Discussion in 'Prequel Trilogy' started by qui-gon-kim, Mar 6, 2012.
Maybe Jake didn't like being replaced by Hayden Christensen
I'd bet that Jake was at the very least relieved to be replaced by Hayden, if not overjoyed.
One of my favourite moments is the scene where he learns a) that he has been freed, and b) that his mother hasn't and he must leave her behind. There's a poignant moment where he hangs his head in shame/sorrow/anger/disappointment, sulkily distanced from the effervescence he had just displayed up to that point, with a hint of anguish beyond his years, as if he knew this moment would be upon him and he'd always be forced to make this choice. It's a powerful display of acting because I believe this kid carries a sense of gloom beyond his light exterior that is scarring to his dreams and visions.
When the exterior is broken and a manifestation of his worldly sadness is glimpsed, it's infinitely touching. For a moment, Anakin puts himself beyond counselling, beyond reason: seeds of Vader (Anakin = anarchy = agony). In Frank Herbert's "Dune", such children, born with a deeper awareness than their present life, if you like, are literally called an Abomination, essentially becoming "pre-born", overloaded with ancestral memories that are seen to be corrupting of their soul. There's a hint of this with Anakin and his mysterious conception: for all the light, there is something dark and unspeakably horrific there as well.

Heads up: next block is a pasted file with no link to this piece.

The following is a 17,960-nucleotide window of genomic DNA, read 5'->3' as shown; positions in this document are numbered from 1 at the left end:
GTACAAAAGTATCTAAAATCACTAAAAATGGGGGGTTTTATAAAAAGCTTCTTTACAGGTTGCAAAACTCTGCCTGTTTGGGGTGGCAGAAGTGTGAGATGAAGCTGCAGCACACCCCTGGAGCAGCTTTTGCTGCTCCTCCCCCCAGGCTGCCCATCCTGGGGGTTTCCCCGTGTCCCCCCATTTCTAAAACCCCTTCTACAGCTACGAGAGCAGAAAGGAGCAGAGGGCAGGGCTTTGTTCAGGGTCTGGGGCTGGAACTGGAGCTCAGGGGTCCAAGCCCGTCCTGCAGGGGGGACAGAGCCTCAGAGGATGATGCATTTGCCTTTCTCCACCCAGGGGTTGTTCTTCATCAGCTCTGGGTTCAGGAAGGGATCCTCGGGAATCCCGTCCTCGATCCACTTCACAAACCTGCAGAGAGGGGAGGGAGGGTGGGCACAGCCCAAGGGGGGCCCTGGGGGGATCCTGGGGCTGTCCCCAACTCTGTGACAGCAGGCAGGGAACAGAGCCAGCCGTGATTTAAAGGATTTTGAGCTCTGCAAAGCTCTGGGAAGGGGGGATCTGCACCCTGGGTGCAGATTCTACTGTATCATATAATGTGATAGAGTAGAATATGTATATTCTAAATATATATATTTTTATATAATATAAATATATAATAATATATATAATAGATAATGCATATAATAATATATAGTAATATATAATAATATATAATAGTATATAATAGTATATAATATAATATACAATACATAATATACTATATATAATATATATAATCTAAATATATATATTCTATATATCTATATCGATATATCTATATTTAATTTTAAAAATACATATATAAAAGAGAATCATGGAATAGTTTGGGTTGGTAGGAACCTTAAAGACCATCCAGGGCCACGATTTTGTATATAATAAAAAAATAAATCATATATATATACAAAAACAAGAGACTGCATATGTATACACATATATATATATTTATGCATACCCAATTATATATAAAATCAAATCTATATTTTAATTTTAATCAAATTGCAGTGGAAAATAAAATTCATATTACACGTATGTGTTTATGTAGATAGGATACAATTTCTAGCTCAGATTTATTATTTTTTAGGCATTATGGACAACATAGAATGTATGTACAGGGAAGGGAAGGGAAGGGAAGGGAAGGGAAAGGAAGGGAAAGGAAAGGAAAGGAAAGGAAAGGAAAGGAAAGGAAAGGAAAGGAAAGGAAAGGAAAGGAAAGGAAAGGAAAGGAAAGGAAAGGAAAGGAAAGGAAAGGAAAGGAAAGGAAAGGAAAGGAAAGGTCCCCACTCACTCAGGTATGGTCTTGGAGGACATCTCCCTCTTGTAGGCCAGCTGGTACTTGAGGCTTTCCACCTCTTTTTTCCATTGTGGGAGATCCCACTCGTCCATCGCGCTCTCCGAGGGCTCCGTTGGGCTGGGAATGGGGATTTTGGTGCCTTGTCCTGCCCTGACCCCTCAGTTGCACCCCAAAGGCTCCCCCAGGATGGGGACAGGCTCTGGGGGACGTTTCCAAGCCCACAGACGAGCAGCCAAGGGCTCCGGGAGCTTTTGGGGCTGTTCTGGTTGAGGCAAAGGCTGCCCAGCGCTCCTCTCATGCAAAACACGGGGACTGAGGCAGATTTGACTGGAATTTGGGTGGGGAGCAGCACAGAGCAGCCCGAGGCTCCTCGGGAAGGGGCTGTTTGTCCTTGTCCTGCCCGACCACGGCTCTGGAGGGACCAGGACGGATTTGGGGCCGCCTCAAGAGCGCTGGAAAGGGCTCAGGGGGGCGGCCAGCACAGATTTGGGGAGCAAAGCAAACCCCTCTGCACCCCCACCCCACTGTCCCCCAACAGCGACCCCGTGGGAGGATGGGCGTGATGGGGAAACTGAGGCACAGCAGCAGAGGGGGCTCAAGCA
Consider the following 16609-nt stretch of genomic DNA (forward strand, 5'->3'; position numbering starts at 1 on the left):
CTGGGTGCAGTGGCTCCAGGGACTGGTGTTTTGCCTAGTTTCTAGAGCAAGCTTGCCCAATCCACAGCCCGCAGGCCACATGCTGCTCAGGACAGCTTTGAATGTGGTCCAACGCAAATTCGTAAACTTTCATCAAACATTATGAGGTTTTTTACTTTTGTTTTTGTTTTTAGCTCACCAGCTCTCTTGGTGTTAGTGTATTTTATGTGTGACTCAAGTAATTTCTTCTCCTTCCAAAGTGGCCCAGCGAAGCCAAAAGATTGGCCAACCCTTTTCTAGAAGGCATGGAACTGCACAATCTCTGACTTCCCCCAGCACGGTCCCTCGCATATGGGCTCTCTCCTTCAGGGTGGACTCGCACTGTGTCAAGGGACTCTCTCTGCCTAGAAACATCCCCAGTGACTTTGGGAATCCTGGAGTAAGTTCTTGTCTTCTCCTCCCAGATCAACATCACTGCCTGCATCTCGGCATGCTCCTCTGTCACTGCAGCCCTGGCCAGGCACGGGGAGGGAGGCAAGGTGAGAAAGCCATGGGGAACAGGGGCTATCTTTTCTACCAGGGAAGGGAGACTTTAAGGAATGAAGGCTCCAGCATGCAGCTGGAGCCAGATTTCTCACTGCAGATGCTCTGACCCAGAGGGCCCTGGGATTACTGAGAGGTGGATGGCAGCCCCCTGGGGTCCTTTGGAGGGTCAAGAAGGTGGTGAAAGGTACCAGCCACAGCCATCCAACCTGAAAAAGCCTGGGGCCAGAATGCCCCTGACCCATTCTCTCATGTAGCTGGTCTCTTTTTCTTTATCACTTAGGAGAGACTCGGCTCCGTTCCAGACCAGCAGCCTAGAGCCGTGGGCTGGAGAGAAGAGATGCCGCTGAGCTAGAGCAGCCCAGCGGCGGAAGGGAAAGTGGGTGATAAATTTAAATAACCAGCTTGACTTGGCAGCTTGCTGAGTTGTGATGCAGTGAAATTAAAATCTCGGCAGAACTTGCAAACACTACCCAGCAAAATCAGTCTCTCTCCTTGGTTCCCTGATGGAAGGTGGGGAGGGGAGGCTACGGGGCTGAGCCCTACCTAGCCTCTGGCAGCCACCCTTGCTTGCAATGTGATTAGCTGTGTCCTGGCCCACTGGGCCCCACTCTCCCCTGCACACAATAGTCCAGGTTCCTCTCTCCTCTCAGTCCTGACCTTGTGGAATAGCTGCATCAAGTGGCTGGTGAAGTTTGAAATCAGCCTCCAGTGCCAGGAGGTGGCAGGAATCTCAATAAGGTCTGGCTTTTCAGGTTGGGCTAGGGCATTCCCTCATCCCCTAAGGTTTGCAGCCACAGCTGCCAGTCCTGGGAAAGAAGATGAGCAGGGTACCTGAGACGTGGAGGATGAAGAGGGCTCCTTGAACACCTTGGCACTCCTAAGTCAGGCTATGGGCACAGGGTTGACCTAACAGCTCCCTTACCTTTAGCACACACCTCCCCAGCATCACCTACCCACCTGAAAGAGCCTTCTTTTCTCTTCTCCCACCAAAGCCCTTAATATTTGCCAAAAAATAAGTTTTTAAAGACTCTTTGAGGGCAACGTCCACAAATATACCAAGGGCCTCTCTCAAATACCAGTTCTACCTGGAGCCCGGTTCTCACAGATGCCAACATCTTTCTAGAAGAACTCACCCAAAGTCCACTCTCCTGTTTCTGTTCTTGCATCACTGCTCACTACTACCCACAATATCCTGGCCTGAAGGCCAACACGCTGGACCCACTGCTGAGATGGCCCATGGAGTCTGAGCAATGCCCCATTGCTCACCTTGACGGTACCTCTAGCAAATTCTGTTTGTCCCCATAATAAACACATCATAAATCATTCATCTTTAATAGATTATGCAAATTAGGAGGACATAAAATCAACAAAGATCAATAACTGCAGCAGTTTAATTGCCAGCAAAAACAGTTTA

Interestingly, "Dune" also confers the term "Other Memory", where a Reverend Mother (powerful ecclesiastics -- somewhat like Jedi Masters) can access their entire female lineage, but their male lineage is totally totally cut-off. Leia shows a similar power in ROTJ, recalling the mother where Luke cannot, while she seems mute to the notion that Darth Vader is her father (and Vader is all that Luke can think about). These parallels shade the Star Wars saga immensely, in my view. I guess I read into small moments particular significance that others cannot. I feel this helps me appreciate the story and all its components in a deeper way. But to each, their own.
If you read about the lives of athletes and actors and such, it seems that fame is definitely a double-edged sword. There are some things about it that can be wonderful, and some things about it that can be a trial - depending on your situation and your personality to begin with. And I doubt most of us "non-celebrity" types can imagine the downsides quite as easily as we can imagine the upsides. Something as simple as almost never being able to have a meal out, uninterrupted, can probably get old, fast. Although again - on the other side - if the fan reaction is mostly positive, having people come up to you for the rest of your life telling you how much they enjoyed X, Y, or Z, must be nice. So a very mixed bag, I am sure ... and especially for someone as young as Jake Lloyd was at the time.
The difference between JL/other child actors/actresses & actors/actresses who are acting as adults is obvious:
Who will recognize these child actors when they're adults, unless they've continued acting? Granted, when I saw a picture of JL at one of the SW celebrations last year, I recognized him since the picture caption identified him - but, I probably wouldn't have been able to recognize him in a crowd. So, though this may have been a problem when he was younger, I just don't think that he has people mobbing him or knowing who he is when he goes out in public these days. IIRC he was 9 back in '99, so now he's 22-23. I just don't see the general public recognizing him as little Anakin & giving him grief because of this - though, I could be wrong....
What's Jake Lloyd doing nowadays?
What I get from the video, is that Star Wars itself didn't make Jake Lloyd's life a living hell; it was fans who kept badgering him about how he " ruined Star Wars" and kept making fun of his acting in the movie...